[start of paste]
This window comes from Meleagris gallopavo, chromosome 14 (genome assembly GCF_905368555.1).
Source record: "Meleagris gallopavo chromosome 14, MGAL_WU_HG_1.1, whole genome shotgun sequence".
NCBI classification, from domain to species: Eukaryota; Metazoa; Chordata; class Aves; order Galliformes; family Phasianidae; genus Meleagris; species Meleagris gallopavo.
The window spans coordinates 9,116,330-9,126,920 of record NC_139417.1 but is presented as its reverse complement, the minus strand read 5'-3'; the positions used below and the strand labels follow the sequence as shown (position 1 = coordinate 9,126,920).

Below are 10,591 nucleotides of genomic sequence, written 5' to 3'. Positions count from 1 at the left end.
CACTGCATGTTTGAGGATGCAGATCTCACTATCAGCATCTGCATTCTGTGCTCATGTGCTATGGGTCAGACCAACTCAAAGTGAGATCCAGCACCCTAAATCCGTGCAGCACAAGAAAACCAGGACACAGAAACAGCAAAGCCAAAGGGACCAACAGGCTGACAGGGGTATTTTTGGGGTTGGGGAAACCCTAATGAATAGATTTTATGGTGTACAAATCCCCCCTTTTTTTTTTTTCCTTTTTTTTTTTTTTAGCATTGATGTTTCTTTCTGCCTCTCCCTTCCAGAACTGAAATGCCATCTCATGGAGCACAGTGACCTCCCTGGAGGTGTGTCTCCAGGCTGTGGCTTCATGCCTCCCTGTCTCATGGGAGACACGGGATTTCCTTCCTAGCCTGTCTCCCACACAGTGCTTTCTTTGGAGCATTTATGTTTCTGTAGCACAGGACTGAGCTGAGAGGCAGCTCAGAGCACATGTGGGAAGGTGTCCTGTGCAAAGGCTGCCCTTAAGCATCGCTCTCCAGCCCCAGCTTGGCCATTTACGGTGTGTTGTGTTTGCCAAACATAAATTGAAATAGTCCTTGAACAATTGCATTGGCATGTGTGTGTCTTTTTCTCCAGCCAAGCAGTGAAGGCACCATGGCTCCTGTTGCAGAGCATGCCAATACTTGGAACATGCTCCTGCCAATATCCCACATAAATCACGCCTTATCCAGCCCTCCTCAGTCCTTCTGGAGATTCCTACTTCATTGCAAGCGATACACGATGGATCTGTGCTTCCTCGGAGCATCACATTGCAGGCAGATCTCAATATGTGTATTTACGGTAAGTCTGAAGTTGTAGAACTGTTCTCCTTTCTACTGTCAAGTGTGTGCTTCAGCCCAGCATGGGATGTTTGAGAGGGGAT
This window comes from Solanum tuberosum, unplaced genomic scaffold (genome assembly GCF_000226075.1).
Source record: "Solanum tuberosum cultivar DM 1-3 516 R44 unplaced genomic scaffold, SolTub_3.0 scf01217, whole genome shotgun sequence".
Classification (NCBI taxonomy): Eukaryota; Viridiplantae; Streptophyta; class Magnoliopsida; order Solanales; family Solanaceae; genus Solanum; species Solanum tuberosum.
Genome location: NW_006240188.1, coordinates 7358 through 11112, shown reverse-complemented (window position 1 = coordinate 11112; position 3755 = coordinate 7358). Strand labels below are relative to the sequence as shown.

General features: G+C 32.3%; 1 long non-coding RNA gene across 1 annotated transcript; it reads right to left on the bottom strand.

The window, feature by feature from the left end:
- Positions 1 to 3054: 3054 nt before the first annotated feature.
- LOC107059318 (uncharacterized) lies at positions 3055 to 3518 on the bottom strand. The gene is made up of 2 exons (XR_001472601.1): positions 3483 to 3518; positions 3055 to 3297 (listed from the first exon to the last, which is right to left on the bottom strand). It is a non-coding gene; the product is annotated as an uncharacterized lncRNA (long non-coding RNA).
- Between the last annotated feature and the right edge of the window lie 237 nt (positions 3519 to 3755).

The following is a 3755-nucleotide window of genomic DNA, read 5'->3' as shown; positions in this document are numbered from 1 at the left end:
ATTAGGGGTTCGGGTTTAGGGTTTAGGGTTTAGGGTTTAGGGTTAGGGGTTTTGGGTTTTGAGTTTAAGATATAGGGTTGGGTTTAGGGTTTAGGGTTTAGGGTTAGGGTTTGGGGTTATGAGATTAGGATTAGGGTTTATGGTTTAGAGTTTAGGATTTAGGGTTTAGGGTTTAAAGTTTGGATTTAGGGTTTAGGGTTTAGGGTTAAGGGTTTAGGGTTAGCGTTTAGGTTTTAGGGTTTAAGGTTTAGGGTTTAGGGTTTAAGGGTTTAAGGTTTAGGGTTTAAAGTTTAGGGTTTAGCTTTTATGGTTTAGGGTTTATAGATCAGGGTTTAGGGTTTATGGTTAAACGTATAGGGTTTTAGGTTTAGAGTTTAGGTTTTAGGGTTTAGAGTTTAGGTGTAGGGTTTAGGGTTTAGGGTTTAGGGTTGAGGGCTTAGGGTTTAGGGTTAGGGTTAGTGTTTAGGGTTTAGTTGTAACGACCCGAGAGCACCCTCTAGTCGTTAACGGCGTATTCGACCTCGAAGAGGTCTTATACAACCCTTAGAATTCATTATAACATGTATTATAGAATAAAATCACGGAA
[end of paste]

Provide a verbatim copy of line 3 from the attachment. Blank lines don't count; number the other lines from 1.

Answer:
NCBI classification, from domain to species: Eukaryota; Metazoa; Chordata; class Aves; order Galliformes; family Phasianidae; genus Meleagris; species Meleagris gallopavo.